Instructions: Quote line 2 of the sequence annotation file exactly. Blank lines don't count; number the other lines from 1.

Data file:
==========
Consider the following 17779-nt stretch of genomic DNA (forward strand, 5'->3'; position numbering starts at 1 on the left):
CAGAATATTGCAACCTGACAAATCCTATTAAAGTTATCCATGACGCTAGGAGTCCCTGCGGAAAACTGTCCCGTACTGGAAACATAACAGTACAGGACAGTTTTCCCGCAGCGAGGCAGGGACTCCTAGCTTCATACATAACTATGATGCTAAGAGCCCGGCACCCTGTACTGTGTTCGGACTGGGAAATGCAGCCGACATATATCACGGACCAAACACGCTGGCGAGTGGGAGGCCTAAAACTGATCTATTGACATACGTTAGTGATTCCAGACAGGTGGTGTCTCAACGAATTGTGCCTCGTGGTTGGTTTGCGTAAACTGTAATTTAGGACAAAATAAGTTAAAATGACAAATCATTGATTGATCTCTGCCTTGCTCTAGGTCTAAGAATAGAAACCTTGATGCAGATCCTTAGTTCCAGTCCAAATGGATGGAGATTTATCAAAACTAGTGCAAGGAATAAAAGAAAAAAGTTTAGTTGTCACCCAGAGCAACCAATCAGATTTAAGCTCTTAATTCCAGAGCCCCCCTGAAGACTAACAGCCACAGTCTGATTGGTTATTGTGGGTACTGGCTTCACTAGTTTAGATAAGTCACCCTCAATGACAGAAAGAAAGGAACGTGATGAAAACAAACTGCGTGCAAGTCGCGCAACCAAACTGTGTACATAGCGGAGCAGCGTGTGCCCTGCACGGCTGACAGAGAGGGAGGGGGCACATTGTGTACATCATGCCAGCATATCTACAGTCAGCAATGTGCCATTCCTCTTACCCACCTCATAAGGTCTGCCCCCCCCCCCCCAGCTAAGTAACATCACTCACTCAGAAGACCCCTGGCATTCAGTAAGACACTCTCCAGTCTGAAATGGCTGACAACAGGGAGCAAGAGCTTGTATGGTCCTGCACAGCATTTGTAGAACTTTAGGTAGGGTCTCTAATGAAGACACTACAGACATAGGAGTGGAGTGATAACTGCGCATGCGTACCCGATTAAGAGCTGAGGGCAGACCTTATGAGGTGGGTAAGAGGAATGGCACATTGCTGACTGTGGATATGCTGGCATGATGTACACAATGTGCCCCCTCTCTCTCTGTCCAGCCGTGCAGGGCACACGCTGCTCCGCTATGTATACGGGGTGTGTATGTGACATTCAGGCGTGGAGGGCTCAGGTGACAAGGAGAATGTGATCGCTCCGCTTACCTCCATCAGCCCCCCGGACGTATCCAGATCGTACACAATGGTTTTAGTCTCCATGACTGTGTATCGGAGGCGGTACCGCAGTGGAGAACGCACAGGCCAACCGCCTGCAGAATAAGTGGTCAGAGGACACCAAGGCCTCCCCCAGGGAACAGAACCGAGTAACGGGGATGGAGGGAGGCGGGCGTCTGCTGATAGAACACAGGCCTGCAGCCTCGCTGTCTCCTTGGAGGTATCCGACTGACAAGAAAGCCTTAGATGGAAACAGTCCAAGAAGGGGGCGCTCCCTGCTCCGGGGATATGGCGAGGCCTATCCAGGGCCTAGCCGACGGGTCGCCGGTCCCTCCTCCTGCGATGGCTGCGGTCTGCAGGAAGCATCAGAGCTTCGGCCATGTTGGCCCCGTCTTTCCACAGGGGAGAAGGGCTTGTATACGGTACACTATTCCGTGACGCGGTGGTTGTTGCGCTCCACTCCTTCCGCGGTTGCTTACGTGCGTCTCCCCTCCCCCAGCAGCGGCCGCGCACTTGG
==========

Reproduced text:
CAGAATATTGCAACCTGACAAATCCTATTAAAGTTATCCATGACGCTAGGAGTCCCTGCGGAAAACTGTCCCGTACTGGAAACATAACAGTACAGGACAGTTTTCCCGCAGCGAGGCAGGGACTCCTAGCTTCATACATAACTATGATGCTAAGAGCCCGGCACCCTGTACTGTGTTCGGACTGGGAAATGCAGCCGACATATATCACGGACCAAACACGCTGGCGAGTGGGAGGCCTAAAACTGATCTATTGACATACGTTAGTGATTCCAGACAGGTGGTGTCTCAACGAATTGTGCCTCGTGGTTGGTTTGCGTAAACTGTAATTTAGGACAAAATAAGTTAAAATGACAAATCATTGATTGATCTCTGCCTTGCTCTAGGTCTAAGAATAGAAACCTTGATGCAGATCCTTAGTTCCAGTCCAAATGGATGGAGATTTATCAAAACTAGTGCAAGGAATAAAAGAAAAAAGTTTAGTTGTCACCCAGAGCAACCAATCAGATTTAAGCTCTTAATTCCAGAGCCCCCCTGAAGACTAACAGCCACAGTCTGATTGGTTATTGTGGGTACTGGCTTCACTAGTTTAGATAAGTCACCCTCAATGACAGAAAGAAAGGAACGTGATGAAAACAAACTGCGTGCAAGTCGCGCAACCAAACTGTGTACATAGCGGAGCAGCGTGTGCCCTGCACGGCTGACAGAGAGGGAGGGGGCACATTGTGTACATCATGCCAGCATATCTACAGTCAGCAATGTGCCATTCCTCTTACCCACCTCATAAGGTCTGCCCCCCCCCCCCCAGCTAAGTAACATCACTCACTCAGAAGACCCCTGGCATTCAGTAAGACACTCTCCAGTCTGAAATGGCTGACAACAGGGAGCAAGAGCTTGTATGGTCCTGCACAGCATTTGTAGAACTTTAGGTAGGGTCTCTAATGAAGACACTACAGACATAGGAGTGGAGTGATAACTGCGCATGCGTACCCGATTAAGAGCTGAGGGCAGACCTTATGAGGTGGGTAAGAGGAATGGCACATTGCTGACTGTGGATATGCTGGCATGATGTACACAATGTGCCCCCTCTCTCTCTGTCCAGCCGTGCAGGGCACACGCTGCTCCGCTATGTATACGGGGTGTGTATGTGACATTCAGGCGTGGAGGGCTCAGGTGACAAGGAGAATGTGATCGCTCCGCTTACCTCCATCAGCCCCCCGGACGTATCCAGATCGTACACAATGGTTTTAGTCTCCATGACTGTGTATCGGAGGCGGTACCGCAGTGGAGAACGCACAGGCCAACCGCCTGCAGAATAAGTGGTCAGAGGACACCAAGGCCTCCCCCAGGGAACAGAACCGAGTAACGGGGATGGAGGGAGGCGGGCGTCTGCTGATAGAACACAGGCCTGCAGCCTCGCTGTCTCCTTGGAGGTATCCGACTGACAAGAAAGCCTTAGATGGAAACAGTCCAAGAAGGGGGCGCTCCCTGCTCCGGGGATATGGCGAGGCCTATCCAGGGCCTAGCCGACGGGTCGCCGGTCCCTCCTCCTGCGATGGCTGCGGTCTGCAGGAAGCATCAGAGCTTCGGCCATGTTGGCCCCGTCTTTCCACAGGGGAGAAGGGCTTGTATACGGTACACTATTCCGTGACGCGGTGGTTGTTGCGCTCCACTCCTTCCGCGGTTGCTTACGTGCGTCTCCCCTCCCCCAGCAGCGGCCGCGCACTTGG